Niles joined the faculty of the School of Education in 2013, and presided over the graduate school as its dean for seven years. Niles took the position as dean three years after the opening of the new school of education building.  

Before coming to the College, Niles was a departmental head at Pennsylvania State University for programs including education psychology, counseling and special education. During his time as dean, the school of education offered its first online academic programs. He also oversaw the Executive Ed.D. programs, which seeks to help master’s students receive a doctorate in three years as they continue working in education.  

“Skip’s arrival at the school brought a strong sense of energy and purpose,” Rick Gressard, Chancellor Professor of Counselor Education said in a press release. “We were challenged to become more innovative and entrepreneurial, which has resulted in many new and truly significant initiatives.” 

“Skip’s arrival at the school brought a strong sense of energy and purpose,” Rick Gressard, Chancellor Professor of Counselor Education said in a press release. “We were challenged to become more innovative and entrepreneurial, which has resulted in many new and truly significant initiatives.” 

In 2018, the school of education launched its online M.Ed. in counseling, and this year, a new master’s in military and veterans counseling will be offered as well. The College will be the first school in Virginia to offer such a program.  

Niles started off his career as an elementary school teacher in Rochester, New YorkHe received his master’s degree in counselor education from Lehigh University and later went on to receive his doctorate in education at Penn State University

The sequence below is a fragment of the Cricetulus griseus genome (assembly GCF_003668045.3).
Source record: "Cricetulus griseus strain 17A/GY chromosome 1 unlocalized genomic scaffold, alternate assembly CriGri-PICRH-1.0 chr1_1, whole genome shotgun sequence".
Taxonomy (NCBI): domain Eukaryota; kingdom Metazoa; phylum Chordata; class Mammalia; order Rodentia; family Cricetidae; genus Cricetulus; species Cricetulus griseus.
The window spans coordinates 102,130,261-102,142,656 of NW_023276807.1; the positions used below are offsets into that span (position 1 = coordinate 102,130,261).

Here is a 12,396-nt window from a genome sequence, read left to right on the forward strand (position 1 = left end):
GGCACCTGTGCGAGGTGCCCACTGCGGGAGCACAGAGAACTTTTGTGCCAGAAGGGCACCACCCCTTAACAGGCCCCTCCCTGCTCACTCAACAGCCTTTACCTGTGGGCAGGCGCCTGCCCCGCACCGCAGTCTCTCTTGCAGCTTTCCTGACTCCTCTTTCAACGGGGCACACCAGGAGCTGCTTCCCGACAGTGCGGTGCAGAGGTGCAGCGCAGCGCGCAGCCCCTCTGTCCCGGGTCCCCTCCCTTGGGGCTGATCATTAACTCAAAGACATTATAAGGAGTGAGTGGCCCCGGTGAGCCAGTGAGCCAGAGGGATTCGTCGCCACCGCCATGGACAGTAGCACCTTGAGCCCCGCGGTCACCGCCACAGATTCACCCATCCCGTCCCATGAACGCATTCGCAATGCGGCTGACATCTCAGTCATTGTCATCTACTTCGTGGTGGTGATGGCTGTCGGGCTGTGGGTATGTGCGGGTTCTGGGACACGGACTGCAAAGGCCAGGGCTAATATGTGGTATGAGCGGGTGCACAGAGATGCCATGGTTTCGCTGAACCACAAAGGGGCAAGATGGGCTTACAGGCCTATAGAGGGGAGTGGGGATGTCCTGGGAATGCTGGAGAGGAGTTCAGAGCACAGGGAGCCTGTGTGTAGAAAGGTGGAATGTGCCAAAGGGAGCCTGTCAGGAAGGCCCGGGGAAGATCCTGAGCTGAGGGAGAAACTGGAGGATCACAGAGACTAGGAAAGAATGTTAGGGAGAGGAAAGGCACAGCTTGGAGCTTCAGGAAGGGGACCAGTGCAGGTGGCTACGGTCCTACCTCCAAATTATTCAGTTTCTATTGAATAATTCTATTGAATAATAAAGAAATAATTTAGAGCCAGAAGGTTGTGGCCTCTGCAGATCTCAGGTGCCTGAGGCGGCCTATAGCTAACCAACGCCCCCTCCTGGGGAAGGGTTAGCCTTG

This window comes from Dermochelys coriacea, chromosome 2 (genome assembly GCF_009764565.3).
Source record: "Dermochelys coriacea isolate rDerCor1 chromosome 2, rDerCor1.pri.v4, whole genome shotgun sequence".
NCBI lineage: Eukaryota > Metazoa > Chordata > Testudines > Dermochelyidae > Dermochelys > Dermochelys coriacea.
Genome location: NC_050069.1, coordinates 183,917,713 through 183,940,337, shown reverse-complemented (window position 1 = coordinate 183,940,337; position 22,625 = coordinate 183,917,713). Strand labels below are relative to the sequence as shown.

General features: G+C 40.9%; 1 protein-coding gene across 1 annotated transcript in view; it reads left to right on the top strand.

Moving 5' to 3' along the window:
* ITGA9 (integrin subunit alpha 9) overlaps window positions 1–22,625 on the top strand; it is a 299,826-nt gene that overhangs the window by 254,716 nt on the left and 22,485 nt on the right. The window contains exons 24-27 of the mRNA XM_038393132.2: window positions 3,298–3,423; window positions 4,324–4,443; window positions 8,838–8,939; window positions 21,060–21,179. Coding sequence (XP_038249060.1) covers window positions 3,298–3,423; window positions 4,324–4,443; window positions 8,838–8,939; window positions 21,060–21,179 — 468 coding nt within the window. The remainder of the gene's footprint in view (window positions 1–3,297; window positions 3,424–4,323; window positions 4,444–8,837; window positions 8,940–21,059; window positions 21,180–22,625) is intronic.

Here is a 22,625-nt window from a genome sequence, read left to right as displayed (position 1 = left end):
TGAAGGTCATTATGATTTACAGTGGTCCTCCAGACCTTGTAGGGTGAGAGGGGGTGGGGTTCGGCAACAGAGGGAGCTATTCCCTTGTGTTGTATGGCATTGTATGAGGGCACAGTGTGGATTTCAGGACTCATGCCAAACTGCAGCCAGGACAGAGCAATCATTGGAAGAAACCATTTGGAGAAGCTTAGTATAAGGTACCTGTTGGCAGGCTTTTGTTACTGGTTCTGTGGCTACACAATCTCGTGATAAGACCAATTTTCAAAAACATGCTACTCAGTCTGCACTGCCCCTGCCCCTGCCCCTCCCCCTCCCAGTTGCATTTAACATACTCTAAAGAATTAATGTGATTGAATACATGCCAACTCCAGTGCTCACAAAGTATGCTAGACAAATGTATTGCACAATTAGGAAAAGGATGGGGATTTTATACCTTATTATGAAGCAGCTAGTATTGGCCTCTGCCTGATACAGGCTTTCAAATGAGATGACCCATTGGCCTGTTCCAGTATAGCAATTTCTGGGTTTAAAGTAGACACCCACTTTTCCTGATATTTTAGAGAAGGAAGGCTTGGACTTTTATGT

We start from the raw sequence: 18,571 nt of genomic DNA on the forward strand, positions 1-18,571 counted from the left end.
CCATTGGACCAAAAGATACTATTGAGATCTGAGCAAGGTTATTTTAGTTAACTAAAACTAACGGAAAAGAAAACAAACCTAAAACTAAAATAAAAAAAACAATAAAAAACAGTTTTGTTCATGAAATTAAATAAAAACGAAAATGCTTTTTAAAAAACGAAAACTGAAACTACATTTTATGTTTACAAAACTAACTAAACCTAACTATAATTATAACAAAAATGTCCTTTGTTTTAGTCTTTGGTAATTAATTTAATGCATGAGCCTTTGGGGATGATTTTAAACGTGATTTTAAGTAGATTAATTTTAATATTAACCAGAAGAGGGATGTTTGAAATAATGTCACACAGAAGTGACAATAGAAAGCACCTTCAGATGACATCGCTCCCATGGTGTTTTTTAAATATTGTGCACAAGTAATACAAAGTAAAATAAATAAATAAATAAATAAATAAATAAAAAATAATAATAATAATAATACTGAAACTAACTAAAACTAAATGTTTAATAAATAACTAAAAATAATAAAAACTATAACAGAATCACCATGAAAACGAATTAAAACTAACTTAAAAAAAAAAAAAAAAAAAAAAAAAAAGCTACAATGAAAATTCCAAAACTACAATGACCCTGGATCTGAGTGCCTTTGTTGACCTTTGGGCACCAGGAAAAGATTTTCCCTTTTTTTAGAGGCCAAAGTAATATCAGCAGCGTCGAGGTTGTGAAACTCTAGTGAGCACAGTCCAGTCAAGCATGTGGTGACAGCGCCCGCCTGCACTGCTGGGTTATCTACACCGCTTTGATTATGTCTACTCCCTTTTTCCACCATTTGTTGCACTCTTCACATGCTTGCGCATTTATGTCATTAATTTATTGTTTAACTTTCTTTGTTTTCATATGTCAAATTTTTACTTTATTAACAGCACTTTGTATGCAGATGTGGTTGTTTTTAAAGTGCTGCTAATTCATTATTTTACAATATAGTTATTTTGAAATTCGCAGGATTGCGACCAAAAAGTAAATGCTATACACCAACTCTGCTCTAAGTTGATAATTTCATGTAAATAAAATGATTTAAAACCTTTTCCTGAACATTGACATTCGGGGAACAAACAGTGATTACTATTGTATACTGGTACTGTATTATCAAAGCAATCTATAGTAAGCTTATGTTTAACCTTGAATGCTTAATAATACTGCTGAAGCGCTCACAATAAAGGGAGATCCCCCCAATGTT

“Dean Niles is an excellent example of the power of vision and leadership to move an institution forward,” Provost Peggy Agouris said in a press release.

“Dean Niles is an excellent example of the power of vision and leadership to move an institution forward,” Provost Peggy Agouris said in a press release. “In my brief time working with him, I have already found him to be an accomplished scholar, a distinguished leader in education innovation and a respected colleague. I want to thank Dean Niles for his hard work and dedication to the William & Mary School of Education and the university as a whole.” 

Niles was also involved in the creation of the Center for Innovation in Learning Designwhich is a program that seeks to bring researchers together and test new learning designs. He also supported at the College Troops to Teachers, a program that support military veterans who are transition to K-12 careers.  

“Dean Niles has steered the School of Education with thoughtfulness and insight, advancing William & Mary’s commitment to educating teachers and educational leaders to serve the Commonwealth,” President Katherine A. Rowe said in a press release. “During his time, Dean Niles successfully expanded the school’s reach, growing the school’s online footprint substantially, and led the development of new and impactful partnerships. I am deeply grateful for his leadership.” 

In 2017, Niles led the school of education to offer a minor in educational studies and in 2018 he expanded the school’s ESL and bilingual education through a new master’s degree.

“Like most educators, my passions are teaching, mentoring students and engaging in research,” Niles said in a press release. “I’m so proud of all that the School of Education has accomplished over the past seven years and I’m looking forward to having more time to focus on my students. Their energy and enthusiasm is what keeps all of us in this work.”